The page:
After right posterior brain damage, patients may ignore events occurring on their left, a condition known as unilateral neglect. Although deficits at different levels of impairment may be at work in different patients, the frequency and severity of attentional problems in neglect patients have been repeatedly underlined. Recent advances in the knowledge of the mechanisms of spatial attention in normals may help characterizing these deficits. The present review focuses on studies exploring several aspect of attentional processing in unilateral neglect, with particular reference to the dichotomy between 'exogenous', or stimulus-related, and 'endogenous', or strategy-driven, orienting of attention. A large amount of neuropsychological evidence suggests that a basic mechanism leading to left neglect behavior is an impaired exogenous orienting toward left-sided targets. In contrast, endogenous processes seem to be relatively preserved, if slowed, in left unilateral neglect. Other component deficits, such as a general slowing of the operations of spatial attention, might contribute to neglect behavior. These results are presented and discussed, and their implications for hemispheric specialization in attentional orienting and for the mechanisms of visual consciousness are explored.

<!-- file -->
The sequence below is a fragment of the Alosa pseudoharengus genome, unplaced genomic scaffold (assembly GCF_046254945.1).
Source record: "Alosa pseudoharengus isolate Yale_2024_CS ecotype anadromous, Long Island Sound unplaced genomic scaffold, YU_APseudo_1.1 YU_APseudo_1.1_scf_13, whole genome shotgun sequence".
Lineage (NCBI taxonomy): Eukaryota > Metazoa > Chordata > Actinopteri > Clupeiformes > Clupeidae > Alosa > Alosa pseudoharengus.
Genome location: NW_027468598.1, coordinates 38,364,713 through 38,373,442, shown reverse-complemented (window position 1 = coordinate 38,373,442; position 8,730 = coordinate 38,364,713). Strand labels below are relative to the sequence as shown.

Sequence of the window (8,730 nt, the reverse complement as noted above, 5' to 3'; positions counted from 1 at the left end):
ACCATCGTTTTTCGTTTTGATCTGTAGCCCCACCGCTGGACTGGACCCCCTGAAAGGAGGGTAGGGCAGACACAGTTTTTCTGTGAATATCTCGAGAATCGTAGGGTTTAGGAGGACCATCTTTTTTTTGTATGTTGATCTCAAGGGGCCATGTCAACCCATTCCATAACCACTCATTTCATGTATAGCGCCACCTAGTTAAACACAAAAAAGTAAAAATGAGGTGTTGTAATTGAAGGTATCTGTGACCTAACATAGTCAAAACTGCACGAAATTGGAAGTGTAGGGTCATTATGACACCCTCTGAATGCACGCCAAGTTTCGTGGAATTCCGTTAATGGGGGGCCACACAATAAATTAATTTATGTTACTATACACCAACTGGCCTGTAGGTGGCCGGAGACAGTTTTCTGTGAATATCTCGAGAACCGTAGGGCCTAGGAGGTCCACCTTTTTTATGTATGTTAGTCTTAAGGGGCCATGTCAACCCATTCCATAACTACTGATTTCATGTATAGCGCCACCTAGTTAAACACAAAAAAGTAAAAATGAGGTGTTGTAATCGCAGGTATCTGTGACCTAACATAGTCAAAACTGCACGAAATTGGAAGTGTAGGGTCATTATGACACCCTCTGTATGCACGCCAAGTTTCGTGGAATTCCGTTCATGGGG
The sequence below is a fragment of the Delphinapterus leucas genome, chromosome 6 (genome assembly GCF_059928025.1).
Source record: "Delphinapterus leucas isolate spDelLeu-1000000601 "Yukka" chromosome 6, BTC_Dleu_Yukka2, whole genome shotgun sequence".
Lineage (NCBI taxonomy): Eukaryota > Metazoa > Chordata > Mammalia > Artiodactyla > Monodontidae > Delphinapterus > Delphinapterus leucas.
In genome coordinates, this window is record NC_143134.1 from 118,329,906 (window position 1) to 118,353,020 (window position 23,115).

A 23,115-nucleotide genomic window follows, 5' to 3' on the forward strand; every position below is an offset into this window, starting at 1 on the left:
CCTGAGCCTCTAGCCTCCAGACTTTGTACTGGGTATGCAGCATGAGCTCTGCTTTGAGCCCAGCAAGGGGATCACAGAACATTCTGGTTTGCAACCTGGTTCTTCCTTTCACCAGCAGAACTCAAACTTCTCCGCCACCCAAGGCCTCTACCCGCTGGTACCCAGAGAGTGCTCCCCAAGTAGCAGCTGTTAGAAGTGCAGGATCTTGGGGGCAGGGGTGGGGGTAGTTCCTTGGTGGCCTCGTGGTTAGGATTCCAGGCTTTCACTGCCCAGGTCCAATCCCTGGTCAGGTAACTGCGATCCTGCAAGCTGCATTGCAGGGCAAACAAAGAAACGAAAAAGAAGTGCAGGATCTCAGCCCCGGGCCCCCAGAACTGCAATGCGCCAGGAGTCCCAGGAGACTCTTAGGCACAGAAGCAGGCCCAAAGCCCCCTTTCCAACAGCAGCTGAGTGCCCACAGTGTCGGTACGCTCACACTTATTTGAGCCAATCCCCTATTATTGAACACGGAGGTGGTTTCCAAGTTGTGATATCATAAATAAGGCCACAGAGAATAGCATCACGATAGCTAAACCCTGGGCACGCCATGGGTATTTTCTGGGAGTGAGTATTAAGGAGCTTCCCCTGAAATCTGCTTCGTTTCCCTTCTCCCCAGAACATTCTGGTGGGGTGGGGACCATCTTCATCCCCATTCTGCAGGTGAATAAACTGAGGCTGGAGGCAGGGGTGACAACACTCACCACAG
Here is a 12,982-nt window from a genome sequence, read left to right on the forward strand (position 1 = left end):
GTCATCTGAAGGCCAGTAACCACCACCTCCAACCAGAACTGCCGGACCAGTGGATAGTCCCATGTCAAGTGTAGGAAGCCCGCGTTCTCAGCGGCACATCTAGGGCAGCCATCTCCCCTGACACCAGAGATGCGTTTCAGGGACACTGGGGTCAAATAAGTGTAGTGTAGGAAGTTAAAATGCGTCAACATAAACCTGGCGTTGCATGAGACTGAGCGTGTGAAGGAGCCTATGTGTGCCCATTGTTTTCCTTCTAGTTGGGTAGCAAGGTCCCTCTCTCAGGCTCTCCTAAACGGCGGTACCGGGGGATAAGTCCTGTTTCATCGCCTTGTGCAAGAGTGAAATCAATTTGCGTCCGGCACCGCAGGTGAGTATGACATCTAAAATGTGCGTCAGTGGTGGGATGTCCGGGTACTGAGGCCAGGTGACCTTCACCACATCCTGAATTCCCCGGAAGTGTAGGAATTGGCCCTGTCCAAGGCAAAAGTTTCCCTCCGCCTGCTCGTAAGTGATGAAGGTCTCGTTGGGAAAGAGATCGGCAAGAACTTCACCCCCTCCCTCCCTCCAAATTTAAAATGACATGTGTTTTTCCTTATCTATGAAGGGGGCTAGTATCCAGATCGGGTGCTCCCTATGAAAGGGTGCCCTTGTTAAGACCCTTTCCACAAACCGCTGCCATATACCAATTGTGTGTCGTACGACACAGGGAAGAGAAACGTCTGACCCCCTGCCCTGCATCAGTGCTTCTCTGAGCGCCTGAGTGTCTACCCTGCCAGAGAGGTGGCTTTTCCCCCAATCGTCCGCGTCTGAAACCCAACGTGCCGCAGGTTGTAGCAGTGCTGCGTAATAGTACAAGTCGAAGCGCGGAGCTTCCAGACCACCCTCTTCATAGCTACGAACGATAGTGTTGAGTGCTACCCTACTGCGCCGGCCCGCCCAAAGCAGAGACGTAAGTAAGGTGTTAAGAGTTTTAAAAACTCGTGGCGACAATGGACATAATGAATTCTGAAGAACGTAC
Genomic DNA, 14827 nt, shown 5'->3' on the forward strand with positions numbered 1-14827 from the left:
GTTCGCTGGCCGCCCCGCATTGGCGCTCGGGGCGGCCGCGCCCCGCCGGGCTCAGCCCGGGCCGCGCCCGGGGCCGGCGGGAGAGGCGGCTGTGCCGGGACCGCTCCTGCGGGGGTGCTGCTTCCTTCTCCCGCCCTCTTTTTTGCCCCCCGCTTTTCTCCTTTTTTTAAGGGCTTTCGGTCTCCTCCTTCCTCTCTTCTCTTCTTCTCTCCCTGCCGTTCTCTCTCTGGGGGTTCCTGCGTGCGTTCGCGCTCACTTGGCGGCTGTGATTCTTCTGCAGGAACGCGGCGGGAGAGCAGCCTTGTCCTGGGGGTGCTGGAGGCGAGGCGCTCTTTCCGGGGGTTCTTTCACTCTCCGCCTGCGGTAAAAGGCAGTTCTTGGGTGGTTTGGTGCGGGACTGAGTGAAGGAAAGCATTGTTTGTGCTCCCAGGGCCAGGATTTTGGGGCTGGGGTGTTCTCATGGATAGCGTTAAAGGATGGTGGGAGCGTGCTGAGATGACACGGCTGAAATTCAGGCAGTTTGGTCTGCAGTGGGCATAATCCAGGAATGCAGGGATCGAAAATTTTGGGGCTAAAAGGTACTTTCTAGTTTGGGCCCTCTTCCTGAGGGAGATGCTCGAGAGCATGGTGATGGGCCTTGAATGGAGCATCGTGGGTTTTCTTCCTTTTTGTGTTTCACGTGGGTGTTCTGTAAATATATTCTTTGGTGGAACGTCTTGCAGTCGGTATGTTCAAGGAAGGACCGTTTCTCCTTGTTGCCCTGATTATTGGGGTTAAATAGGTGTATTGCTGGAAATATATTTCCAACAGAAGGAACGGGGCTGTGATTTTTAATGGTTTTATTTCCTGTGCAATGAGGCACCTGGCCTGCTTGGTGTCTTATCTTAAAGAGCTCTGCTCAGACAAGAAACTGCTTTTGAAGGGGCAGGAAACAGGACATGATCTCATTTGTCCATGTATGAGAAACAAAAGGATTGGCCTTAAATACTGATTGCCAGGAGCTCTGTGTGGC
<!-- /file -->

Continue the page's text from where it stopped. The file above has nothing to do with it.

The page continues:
|Numero di pagine||18|
|Rivista||Neuroscience and Biobehavioral Reviews|
|Stato di pubblicazione||Pubblicato - 2002|
- Brain Diseases
- Functional Laterality
- Visual Perception